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Posts by ricwhiting

The fist thing you need to do is find out Exactly how much bigger your 10" pan is than your small one. So pour water into your small pan so that the water  comes up to the level that you would be using for your UN-baked batter. Measure that water into a very large measuring cup or something that is calibrated, like a container that has notations for 600 ml. 750 ml. 1000 ml. etc. Next take your large pan and pour water up to the mark that you woulds expect to see if it...
thank you so much for the last post. It sure gives me something to think about and try. I have been loathe to do a levain because I don't really care for sourdough bread (San Francisco sourdough). I mean it's alright on occassion but I much prefer the milder flavor "New Orleans Style French bread. But , as you say, a sour starter does not need to result in a sour bread. I did not know that. Thanks again
Thank you very much Pete. I will read those right now.
I think we got off the track a little. All I wanted was info from a baker regarding lactic acid development in a preferment. And, yes, I'm well aware that lactic acid is created when vegetable matter is fermented. Regarding acetic acid in a preferment, all I meant was that it is much sharper flavored than lactic acid. So, can an experienced baker talk with me about ways to gain the most lactic acid in a preferfent and, of course, in the final dough.
thank you all for your help. Interesting stuff about older tougher birds. I knew that the sauce was very deep purple but I did not realize that the meat of the bird was supposed to be the same. live and learn. Thanks to all.
It's been quite awhile since I tried to make Coq Au Vin so, I don't recall exactly how I prepared it, but suffice to say it was hideous looking.  The chicken breast was exactly the color of the burgandy wine I used. I'm game to try again but not if I end up with deep burgandy colored chicken, Any advice. That you.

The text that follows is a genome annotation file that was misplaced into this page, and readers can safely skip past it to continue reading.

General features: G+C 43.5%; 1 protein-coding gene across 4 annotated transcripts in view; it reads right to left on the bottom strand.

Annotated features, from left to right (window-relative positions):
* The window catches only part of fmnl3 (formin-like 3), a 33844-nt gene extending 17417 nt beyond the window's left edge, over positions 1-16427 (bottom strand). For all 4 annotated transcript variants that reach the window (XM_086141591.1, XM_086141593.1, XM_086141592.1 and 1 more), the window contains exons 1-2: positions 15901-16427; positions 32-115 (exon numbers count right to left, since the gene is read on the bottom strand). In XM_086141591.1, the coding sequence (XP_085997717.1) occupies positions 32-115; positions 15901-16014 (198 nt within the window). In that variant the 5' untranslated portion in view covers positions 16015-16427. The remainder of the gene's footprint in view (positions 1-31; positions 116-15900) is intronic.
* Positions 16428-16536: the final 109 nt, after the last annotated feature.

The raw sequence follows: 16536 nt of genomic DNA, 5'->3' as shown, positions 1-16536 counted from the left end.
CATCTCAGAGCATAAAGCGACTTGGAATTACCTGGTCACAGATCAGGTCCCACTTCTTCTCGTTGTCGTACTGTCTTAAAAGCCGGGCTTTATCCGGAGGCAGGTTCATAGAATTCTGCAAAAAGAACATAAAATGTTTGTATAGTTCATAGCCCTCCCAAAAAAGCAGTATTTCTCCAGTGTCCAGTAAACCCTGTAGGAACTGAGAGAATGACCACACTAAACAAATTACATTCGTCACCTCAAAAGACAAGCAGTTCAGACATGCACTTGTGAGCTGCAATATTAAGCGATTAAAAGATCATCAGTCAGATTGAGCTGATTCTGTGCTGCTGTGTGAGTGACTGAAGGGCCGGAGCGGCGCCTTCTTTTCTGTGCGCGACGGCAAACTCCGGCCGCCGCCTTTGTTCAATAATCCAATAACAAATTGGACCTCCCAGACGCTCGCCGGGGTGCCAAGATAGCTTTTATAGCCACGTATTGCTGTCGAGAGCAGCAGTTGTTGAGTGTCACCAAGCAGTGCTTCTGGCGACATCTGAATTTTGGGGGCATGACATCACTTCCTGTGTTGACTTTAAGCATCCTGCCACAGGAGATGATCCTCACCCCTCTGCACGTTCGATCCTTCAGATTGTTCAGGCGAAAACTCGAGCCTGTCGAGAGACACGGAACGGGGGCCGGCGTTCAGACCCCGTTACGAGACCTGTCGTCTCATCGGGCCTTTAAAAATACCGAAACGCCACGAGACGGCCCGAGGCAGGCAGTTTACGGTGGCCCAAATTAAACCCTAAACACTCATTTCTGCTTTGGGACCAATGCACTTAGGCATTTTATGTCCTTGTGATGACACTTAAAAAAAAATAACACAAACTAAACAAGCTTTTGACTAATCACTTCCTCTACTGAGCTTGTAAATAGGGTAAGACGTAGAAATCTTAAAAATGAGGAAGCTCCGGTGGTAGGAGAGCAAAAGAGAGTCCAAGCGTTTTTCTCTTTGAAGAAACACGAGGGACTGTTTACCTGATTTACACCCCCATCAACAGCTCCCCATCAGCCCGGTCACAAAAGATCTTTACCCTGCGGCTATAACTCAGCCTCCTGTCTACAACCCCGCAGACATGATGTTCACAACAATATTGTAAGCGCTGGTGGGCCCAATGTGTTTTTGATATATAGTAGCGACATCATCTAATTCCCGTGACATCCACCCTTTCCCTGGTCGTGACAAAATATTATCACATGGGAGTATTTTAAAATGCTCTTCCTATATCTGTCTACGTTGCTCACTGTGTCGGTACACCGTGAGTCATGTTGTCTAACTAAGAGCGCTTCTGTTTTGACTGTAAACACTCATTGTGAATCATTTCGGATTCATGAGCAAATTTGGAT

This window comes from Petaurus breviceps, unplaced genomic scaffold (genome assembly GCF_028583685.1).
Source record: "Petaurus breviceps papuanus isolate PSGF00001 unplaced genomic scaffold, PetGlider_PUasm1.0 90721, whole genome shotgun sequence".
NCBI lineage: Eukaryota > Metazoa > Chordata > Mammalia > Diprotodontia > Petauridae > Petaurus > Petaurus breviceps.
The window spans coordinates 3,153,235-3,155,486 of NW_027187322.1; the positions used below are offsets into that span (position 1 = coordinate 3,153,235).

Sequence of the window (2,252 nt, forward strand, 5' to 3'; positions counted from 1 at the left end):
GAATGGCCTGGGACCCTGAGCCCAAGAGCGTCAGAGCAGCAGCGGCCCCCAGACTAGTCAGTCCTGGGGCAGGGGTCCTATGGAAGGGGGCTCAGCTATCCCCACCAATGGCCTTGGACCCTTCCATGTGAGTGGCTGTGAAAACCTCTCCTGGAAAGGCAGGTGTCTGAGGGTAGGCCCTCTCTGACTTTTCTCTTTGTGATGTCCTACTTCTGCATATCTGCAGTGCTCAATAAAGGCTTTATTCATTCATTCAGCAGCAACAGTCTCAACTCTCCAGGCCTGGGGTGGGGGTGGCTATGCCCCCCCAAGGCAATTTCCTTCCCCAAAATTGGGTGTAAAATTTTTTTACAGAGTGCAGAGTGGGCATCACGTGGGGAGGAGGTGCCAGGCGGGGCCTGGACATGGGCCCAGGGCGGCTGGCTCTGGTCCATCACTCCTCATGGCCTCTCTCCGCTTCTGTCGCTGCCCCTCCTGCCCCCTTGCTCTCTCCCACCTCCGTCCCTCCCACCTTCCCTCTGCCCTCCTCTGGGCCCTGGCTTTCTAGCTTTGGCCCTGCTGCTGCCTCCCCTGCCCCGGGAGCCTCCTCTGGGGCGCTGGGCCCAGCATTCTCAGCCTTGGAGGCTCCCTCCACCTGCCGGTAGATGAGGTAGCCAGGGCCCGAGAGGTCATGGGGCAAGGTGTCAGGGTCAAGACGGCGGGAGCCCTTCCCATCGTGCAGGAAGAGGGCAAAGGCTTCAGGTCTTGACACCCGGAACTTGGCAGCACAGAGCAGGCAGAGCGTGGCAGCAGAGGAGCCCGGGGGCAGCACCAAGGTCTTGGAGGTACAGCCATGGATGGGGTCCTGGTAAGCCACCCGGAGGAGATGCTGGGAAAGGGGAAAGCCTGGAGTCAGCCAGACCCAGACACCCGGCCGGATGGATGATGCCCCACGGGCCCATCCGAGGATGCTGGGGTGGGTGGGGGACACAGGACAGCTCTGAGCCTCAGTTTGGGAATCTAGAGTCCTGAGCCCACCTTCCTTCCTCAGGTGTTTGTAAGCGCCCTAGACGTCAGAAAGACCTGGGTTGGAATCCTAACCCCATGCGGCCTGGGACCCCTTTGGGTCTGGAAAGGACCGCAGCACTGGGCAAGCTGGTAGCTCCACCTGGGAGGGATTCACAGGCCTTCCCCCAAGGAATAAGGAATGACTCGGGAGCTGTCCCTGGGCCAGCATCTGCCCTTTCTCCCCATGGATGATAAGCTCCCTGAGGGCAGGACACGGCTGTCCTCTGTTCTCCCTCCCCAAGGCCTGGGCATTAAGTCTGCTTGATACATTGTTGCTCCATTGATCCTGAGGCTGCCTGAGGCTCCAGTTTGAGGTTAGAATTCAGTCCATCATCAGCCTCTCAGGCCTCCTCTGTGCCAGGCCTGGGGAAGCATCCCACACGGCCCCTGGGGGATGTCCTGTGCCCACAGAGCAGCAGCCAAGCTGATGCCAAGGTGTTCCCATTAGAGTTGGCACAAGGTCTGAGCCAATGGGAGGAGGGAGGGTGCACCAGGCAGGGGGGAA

I have baked a number of cheesecakes and, at least in my opinion, the graham cracker bottom is supposed to be damp. BUT if you mean soggy then I suggest that you wrap your spring-form pan EXCEEDINGLY CAREFULLY and that you make sure that no water can possibly get in over the top. Also, please don't try to use 2 pieces of foil in order to make a larger piece. It can't work. The water POSITIVELY will find a way through. Good luck
Perhaps I misled folks. I am interested in lactic acid not acetic acid. Unless I'm mistaken yogurt and sour cream both have high concentrations of the latter. What I want is the mild flavor that lactic acid produces for a laof I'm currently working on.
Hello All, I am interested in getting your thoughts on developing a maximum amount of lactic acid in my pre'ferment. Recipe, 1/4 cup water mixed with 1/8 tsp dry yeast, set aside.                                     65 gm. A.P. flour                                     10 gm W.W. flour                                      60 gm water                                      1 Tblsp of the yeasted water Beat well by hand for 2 min, cover and let rest at room temp...
Another factor that I have tried is reducing the HEIGHT of the meringue as I spoon it onto the pie. Unstead of trying to get a super high mound I reduced that height to about 2'. My thinking is that that will allow the meringue  to cook all the way through and hence weep less. That, plus the other factors listed above seems to be working even on the most humid, even rainy, days.
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